Abstract

The aim of my project is to formulate and develop an ethic by which anarchists should act. To do this, I will look at the life and works of Benjamin Tucker and Emma Goldman, two prominent American anarchists active during the final decades of the nineteenth century and the first decades of the twentieth. Through reconstructing and further developing their proposed ethical theories, I can come closer to developing a suitable ethic for anarchists. My conclusion is that Emma Goldman’s personality and emphasis on personal development and empowerment, reflected in her proposed virtue consequentialist approach to acting as an anarchist, is superior to other approaches.

In the first chapter, I establish a working philosophical definition of anarchism as the rejection of all claims to the right of authority. Also, I give an overview of the history and historiography of anarchism and how anarchism in the United States arose because of the societal forces shaping the country at the time.

In the second and third chapters, I give biographical sketches of both Benjamin Tucker and Emma Goldman, respectively, and show how the differences between the two figures are best reflected in their personalities instead of their philosophies. Those two chapters also contain reconstructions of the two thinkers’ proposed ethical systems.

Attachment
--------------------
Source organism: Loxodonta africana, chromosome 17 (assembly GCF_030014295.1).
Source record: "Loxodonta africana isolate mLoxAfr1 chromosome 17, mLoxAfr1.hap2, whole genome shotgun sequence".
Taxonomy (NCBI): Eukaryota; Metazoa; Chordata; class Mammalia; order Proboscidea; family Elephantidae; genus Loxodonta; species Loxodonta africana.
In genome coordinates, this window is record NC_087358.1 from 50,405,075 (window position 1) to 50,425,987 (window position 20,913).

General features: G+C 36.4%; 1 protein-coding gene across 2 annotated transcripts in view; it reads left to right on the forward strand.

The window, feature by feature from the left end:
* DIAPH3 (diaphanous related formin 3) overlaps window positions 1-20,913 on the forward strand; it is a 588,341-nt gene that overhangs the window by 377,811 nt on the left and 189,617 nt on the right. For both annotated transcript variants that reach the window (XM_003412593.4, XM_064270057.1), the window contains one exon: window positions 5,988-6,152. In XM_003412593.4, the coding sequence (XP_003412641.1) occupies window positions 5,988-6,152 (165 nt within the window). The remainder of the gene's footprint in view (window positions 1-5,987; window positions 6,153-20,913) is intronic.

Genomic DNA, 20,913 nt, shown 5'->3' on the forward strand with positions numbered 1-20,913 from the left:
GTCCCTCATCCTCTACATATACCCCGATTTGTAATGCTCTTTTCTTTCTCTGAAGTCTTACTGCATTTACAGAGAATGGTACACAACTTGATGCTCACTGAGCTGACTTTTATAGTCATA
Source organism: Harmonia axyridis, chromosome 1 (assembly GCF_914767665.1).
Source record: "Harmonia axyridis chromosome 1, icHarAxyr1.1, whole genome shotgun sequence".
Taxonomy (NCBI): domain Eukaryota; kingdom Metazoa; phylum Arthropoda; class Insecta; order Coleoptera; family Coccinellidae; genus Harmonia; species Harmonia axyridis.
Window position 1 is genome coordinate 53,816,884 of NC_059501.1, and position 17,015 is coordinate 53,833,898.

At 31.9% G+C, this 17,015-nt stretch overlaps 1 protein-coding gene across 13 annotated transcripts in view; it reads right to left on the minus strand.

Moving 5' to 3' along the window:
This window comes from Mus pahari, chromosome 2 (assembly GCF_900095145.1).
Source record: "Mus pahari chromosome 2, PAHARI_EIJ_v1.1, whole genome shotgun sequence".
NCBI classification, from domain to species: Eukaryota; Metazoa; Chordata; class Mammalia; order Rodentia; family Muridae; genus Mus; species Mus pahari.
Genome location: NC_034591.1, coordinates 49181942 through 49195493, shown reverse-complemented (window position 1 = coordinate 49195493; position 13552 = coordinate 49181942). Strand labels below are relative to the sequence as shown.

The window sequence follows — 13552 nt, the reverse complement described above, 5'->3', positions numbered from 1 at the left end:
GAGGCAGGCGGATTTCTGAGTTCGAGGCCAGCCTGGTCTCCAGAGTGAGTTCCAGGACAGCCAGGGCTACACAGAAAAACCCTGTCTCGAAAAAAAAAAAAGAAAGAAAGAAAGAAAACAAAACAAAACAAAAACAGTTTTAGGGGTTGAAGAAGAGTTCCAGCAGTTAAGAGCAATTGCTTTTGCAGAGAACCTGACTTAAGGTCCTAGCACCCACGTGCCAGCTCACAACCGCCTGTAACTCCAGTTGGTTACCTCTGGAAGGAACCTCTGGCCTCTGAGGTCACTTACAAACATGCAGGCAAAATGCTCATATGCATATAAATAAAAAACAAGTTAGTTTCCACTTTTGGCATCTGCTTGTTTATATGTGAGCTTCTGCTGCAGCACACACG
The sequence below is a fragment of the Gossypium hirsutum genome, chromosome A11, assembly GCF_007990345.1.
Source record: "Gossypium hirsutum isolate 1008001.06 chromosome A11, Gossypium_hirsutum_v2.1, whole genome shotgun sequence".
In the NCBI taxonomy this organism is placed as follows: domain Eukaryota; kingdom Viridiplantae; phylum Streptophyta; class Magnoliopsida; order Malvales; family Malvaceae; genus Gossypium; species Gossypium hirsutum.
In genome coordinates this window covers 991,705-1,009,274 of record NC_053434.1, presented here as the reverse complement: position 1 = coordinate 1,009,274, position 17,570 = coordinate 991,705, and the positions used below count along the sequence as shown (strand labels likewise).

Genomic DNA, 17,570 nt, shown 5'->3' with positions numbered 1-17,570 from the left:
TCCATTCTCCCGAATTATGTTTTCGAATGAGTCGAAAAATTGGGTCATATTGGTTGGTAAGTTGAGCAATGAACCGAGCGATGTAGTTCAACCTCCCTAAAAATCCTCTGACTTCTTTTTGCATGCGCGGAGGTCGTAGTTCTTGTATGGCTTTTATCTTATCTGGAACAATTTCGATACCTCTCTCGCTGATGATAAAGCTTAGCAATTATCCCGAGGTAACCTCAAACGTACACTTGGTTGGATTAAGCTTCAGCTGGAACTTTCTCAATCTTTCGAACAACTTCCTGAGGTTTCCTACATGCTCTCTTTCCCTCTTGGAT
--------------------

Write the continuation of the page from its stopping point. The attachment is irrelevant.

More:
In the fourth and final chapter, I determine that Emma Goldman’s proposed virtue ethic is better than the other proposed ethical systems. Furthermore, I develop this virtue approach by creating a non-exhaustive list of virtues inspired by and complementary to the anarchist movement and run through how an anarchist following the virtue approach would act in a difficult situation.

Advisor

Ng, Margaret

Second Advisor

Wells, Mark

Department

History; Philosophy

Disciplines

Ethics and Political Philosophy | History | History of Philosophy | Intellectual History | Philosophy | Political History | United States History

Publication Date

2016

Degree Granted

Bachelor of Arts

Document Type

Senior Independent Study Thesis

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© Copyright 2016 Michael S. Long